Congressman supports bipartisan anti-hate bill

Congressman Salud Carbajal attends an educational event at Cal Poly San Luis Obispo in 2017. (Photo by Camas Frank)

NORTH COUNTY — As the hours ticked down to election day, Congressman Salud Carbajal, a Democrat representing California's  24th District on the Central Coast, used some of the time remaining on his first term in office to emphasize bonds with his peers across the aisle and address recent tragedy.

During district visits, stopping in Templeton in August and Atascadero for Colony Days in October, Rep. Carbajal told constituents of his work with Rep. Don Bacon (R-Neb.).

Both first-term representatives serving on the House Armed Services Committee, they’re also both veterans, although serving at different times.

Rep. Carbajal visited Rep. Bacon’s Nebraska 2nd District on May 5-6, with a reciprocal trip, from Rep. Bacon to Santa Barbara and San Luis Obispo, Aug. 30-31.

In May, Rep. Carbajal explained, “When I was sworn in to serve the Central Coast, civility and bipartisanship remained my guiding principles to find common ground and improve the lives of families in the 24th District."

Mannal Haddad, staff and press assistant with Rep. Carbajal's office explained, when asked, that staff themselves didn’t do very much exchange during the exchange trips, “but we did a lot of early work and got to see a lot of similarities between issues the districts face.”

The relationship between the two congressmen and their respective offices came to play last week as attention focused on responding to an act of hate.

On Oct. 27, a man with an assault rifle and at least three handguns committed a massacre inside a synagogue in Pittsburgh, Pa.

Back in his district, Rep. Carbajal attended the “Night of Solidarity” event at Congregation B’nai B’rith in Santa Barbara as well as the “Standing With Pittsburgh Against Hate” vigil at UC Santa Barbara to remember the 11 dead.

On Nov.1, his office released a statement announcing a, so far unique, joint decision to co-sponsor H.R. 5460, the Never Again Education Act.

The bill seeks to curtail trends of anti-semitism through education, addressing a lack of knowledge about the horrors of the Holocaust.

While bipartisan sponsorship of bills is nothing new, Haddad explained the ties between offices let them sign the sponsorship together rather than go through the informal waiting list process the authors of such legislation usually demand to keep numbers of sponsors evenly split by party.

“It is troubling that so many of our young people do not know about the horrors of the Holocaust and how millions of Jewish people were murdered,” said Rep. Bacon in a press  statement “My friend Salud and I decided to put our names on this piece of legislation together because it rises above party division. It is fitting to honor the victims of Pittsburgh and the Holocaust with this legislation.”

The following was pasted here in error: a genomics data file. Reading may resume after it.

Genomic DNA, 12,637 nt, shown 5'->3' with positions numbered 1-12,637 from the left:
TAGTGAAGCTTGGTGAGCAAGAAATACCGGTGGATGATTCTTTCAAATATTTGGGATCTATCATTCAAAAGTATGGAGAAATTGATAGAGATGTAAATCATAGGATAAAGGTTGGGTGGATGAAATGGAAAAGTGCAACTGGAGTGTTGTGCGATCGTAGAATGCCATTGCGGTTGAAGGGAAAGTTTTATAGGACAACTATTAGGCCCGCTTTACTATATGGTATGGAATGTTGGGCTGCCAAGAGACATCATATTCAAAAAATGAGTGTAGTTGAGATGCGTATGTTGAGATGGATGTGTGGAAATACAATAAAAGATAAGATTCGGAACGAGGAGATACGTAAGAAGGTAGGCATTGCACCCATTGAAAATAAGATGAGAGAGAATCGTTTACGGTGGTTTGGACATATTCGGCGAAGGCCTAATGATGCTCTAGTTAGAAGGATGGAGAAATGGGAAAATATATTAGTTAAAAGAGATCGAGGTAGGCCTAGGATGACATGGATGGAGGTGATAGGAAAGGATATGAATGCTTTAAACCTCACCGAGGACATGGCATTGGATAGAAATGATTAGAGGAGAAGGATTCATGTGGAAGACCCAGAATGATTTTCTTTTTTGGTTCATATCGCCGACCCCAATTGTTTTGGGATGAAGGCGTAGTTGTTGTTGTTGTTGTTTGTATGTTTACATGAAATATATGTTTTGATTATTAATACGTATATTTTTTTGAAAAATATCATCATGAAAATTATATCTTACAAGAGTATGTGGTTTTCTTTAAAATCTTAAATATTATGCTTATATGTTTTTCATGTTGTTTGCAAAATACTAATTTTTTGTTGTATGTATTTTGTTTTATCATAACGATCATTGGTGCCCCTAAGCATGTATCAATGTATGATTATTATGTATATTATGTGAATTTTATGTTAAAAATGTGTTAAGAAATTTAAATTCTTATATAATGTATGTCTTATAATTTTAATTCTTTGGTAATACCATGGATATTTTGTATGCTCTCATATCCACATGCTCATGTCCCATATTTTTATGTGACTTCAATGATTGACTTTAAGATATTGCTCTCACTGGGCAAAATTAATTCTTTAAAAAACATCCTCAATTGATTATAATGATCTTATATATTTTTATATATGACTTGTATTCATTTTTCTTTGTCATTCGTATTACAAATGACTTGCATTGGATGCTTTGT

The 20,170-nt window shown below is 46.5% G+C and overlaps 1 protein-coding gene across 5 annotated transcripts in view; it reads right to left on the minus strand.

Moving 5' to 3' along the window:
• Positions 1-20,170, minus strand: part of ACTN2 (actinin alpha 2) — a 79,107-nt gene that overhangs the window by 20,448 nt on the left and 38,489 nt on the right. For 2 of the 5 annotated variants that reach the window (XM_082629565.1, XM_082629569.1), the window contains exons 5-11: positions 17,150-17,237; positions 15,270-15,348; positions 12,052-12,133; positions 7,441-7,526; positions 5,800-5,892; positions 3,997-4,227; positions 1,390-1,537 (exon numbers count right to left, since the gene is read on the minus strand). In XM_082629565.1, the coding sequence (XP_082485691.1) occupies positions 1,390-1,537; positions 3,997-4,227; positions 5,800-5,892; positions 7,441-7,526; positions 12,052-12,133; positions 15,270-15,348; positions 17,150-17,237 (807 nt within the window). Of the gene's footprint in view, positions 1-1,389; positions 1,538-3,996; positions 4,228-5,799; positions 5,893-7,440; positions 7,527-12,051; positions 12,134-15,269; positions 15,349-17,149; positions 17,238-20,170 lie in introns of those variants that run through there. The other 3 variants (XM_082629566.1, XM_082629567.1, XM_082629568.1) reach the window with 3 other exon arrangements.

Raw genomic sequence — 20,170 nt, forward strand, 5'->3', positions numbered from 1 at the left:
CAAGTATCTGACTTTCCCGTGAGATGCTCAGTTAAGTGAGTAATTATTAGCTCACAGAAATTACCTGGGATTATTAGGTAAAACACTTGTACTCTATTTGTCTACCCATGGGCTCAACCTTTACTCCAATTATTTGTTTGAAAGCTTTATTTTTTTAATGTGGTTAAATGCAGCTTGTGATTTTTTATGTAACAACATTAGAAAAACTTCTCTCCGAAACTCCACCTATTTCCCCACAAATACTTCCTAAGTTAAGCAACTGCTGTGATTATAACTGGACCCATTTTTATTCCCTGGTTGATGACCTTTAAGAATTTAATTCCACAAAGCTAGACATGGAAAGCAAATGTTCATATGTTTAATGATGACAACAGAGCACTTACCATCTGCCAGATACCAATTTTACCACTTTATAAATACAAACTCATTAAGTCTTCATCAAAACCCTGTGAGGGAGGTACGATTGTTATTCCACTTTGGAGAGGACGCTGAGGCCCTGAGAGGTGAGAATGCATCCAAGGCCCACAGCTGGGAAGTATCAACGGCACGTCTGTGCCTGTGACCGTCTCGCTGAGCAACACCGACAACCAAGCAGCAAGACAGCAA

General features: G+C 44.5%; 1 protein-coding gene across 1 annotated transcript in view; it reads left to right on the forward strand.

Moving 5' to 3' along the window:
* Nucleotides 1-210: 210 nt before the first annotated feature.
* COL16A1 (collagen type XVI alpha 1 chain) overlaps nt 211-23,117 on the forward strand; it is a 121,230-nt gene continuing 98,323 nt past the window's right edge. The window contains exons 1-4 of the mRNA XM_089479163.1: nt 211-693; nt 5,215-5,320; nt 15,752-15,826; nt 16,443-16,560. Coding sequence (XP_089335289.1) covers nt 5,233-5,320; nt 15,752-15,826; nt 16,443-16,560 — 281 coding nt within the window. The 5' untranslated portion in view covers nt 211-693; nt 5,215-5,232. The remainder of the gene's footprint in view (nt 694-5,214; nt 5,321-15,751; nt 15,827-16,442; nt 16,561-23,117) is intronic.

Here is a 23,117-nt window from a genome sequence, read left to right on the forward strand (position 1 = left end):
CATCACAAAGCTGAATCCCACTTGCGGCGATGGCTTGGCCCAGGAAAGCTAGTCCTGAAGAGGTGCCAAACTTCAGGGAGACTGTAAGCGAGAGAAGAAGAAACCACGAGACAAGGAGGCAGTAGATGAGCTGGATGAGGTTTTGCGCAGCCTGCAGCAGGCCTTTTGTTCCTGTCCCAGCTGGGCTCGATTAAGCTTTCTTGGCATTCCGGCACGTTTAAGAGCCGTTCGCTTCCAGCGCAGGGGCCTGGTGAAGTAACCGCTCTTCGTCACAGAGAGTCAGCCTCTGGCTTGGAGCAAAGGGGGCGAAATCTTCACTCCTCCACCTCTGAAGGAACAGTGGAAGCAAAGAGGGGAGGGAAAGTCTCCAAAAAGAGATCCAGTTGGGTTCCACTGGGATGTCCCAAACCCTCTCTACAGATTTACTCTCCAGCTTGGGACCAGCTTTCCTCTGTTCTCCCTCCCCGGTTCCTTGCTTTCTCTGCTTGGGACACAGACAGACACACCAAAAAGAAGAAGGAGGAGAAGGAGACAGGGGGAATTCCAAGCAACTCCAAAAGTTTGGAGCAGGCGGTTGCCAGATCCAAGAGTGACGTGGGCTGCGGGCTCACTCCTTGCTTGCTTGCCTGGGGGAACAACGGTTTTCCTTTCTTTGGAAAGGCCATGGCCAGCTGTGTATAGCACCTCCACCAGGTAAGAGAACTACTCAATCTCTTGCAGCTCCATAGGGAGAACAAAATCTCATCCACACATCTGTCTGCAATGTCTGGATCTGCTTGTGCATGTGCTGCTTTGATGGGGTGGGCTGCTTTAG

Their announcement cited the need for the proposed fund through the Department of Education, using statistics from the Claims Conference in Germany showing that 49 percent of “millennials” can’t name a single concentration camp and that 52 percent of Americans think Hitler came to power by force rather than via the election process.

For reference, Auschwitz-Birkenau is perhaps the most infamous example of an extermination camp and Adolf Hitler was appointed Chancellor of Germany in 1933 after a series of parliamentary elections.

H.R. 5460 aims to redress the ignorance; providing grants to schools and teachers, create a Holocaust education website, develop curriculum, and create an Advisory Board to help develop the program.

“The tragedy in Pittsburgh and a startling lack of public knowledge about the Holocaust should alarm all Americans, regardless of political party,” Rep. Carbajal added to the statement. “I’m proud to be joining this critical, bipartisan legislation in tandem with my friend and Republican colleague, Rep. Bacon.”

On Nov.6, Rep. Carbajal was elected to a second term in the U.S. House of Representatives, this time as part of a nascent Democratic majority. Rep. Bacon likewise won a second term.

On Nov. 7, just two weeks after the Pittsburgh shooting a gunman entered a college student country music night at the Borderline Bar & Grill in Thousand Oaks and killed 12 people, including a first responder.

In the wake of that violence, Rep. Carbajal issued a statement saying that “It is clear that we have a gun violence crisis, and that the nation needs to, “act now to pass meaningful reforms to save lives and prevent future tragedies.”

“My thoughts are with the victims, their loved ones, and the entire community in this time of unimaginable pain,” read the statement. “I am incredibly grateful to Sheriff’s Deputy Ron Helus, who exhibited instinctual bravery and sacrifice during this dangerous shooting and ultimately lost his life.”

Rep. Bacon’s office has not posted a statement since announcing the education bill.


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